Making my way back to the Aberfoyle Mill restaurant where I once worked during the summer season back 45 years ago. The delightful interior of the Aberfoyle Mill is a reminder of its history.
The Mill was built in1859 by a Scottish immigrant named George McLean, being a friend of George Sleeman famed brewery master. The village of Aberfoyle was named after a small town below the Trossachs mountains, north of Glasgow, by another Scottsman named George MacFarlane. The Mill Originally functioned as a grist mill, powered by the pond situated at the back of the building. In 1867, the Mill won a gold medal, for its oatmeal at the World's Fair in Paris. The Mill functioned well into the mid 1900's.
After sitting idle through the years in1960 the Mill was purchased by the Owens family and after about six years of craftsmen restoration, it was converted into one of the most recommended unique and charming destination eateries in Ontario.
Entering the main dining area the decor is made up of a large collection of authentic Canadiana antiques and still holds an impressive collection.
The mill dining room is still in great shape and still holds a charming ambience. The walls are just crammed with the gear workings and the period milling hardware.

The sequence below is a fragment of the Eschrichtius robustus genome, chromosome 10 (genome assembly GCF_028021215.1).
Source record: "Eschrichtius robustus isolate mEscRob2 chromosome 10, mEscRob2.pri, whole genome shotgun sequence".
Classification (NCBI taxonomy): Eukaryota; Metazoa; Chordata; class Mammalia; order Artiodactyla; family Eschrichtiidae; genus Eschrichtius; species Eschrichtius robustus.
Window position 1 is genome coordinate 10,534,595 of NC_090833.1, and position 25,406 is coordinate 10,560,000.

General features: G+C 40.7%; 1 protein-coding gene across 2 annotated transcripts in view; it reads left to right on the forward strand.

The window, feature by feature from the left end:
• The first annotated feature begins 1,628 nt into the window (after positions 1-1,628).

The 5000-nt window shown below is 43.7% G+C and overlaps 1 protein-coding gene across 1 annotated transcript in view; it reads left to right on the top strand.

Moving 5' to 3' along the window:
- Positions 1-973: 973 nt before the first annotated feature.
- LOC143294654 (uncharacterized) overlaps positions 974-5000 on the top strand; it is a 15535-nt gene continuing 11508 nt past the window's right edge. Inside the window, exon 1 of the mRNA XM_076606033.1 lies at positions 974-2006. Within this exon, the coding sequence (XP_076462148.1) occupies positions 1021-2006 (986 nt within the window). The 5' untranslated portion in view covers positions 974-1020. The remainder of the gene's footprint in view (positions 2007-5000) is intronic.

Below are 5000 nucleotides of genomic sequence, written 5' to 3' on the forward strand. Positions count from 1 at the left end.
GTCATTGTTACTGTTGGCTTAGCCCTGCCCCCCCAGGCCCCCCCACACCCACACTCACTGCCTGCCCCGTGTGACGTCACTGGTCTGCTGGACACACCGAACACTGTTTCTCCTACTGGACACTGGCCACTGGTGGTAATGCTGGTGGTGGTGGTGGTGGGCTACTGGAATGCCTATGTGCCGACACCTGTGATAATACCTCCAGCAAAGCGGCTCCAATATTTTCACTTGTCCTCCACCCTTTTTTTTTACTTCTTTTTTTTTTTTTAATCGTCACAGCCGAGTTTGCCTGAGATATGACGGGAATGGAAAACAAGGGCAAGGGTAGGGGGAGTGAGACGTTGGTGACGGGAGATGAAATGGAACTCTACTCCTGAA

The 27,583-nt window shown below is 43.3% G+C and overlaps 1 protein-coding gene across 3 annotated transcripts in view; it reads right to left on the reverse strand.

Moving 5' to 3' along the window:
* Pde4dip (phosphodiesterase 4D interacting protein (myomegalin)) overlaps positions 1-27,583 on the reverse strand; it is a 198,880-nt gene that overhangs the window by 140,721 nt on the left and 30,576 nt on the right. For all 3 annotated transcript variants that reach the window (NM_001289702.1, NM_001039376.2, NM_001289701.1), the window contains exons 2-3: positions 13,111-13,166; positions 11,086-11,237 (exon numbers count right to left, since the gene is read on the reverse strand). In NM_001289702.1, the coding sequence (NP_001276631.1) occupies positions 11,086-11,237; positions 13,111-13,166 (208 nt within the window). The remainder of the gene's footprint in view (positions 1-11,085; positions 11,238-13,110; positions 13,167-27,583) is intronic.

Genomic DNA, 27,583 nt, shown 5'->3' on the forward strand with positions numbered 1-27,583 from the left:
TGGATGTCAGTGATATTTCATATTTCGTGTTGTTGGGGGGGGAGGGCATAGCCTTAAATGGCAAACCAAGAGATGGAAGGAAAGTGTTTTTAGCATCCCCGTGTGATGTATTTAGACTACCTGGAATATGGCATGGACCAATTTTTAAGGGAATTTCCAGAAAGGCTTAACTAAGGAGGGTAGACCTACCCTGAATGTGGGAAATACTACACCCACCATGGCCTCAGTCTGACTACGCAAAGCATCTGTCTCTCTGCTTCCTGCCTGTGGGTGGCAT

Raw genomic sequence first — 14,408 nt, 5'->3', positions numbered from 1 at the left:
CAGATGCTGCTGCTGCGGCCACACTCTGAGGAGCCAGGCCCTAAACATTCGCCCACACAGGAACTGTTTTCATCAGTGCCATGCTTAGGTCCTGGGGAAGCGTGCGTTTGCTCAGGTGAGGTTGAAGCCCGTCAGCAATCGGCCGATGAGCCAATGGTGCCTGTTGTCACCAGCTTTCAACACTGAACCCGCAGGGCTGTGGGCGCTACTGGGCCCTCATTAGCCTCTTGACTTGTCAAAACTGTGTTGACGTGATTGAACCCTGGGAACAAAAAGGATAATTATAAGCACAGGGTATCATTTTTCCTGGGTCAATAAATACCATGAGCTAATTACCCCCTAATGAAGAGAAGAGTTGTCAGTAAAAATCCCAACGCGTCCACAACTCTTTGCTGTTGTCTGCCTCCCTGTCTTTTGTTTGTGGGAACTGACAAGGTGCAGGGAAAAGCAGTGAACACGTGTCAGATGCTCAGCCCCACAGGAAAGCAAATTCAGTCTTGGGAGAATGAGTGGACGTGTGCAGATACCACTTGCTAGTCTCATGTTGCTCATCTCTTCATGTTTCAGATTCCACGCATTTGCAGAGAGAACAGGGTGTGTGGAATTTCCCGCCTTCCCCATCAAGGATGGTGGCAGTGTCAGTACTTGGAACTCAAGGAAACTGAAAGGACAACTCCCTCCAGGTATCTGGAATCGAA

Since 1966 Guelph and area residents have appreciated the great food offered in the classic atmosphere of this old mill.
I sat with my back to the old mill gear works admiring the huge hand hued beams. A look outside at what was once the alfresco patio beside the mill pond. It supplied the fresh rainbow trout for dinner that the chef made famous. I heard that the old snapping turtle is still sighted periodically and he was a big one decades ago.
The daily lunch feature menu is simple but offers top shelf cuisine. We shared the escargots and the ploughman pate lunch plate. Then came these perfect duck confit street tacos topped by a most tasty seasoned coleslaw. Another delectable choice was the plump gulf shrimp and spinach salad. The libations were also well presented making it a most excellent dining experience.
We ended our lunch with a chef dessert featuring a most scrumptious carrot cake. Lunch without cake is just a meeting my dad always said.
Here is the old mill carrot cake recipe that chef T. Weber taught me back then.
I had tried dozens of carrot cake recipes over the years, and they were all good but this is still my favourite.
2 cups all purpose flour
1.5 cups sugar
1 tsp each baking powder & baking soda
1 tsp each salt & cinnamon
3 cups grated carrots
1 cup vegetable oil
4 eggs beaten
3 oz cream cheese
1/4 cup butter (softened)
1 tsp real vanilla extract
2 cups icing sugar
Instructions to make your Cake:
Preheat oven to 325ºF
Sift together flour, sugar, baking soda, baking powder, salt and cinnamon.
Add carrots, eggs and oil
Beat on high with electric beaters, for 2 minutes.
Pour into greased 9x13 baking dish or cake pan
Bake at 325ºF for 50-60 minutes (check for doneness at 50 mins)
Let the cake cool before icing.
To make your icing:
Beat the cream cheese, butter and vanilla with electric beaters until well-blended for two minutes.
Gradually add icing sugar 1/2 cup at a time, and beat until smooth and creamy.
Slather frosting on top of cooled cake.
Slice and enjoy.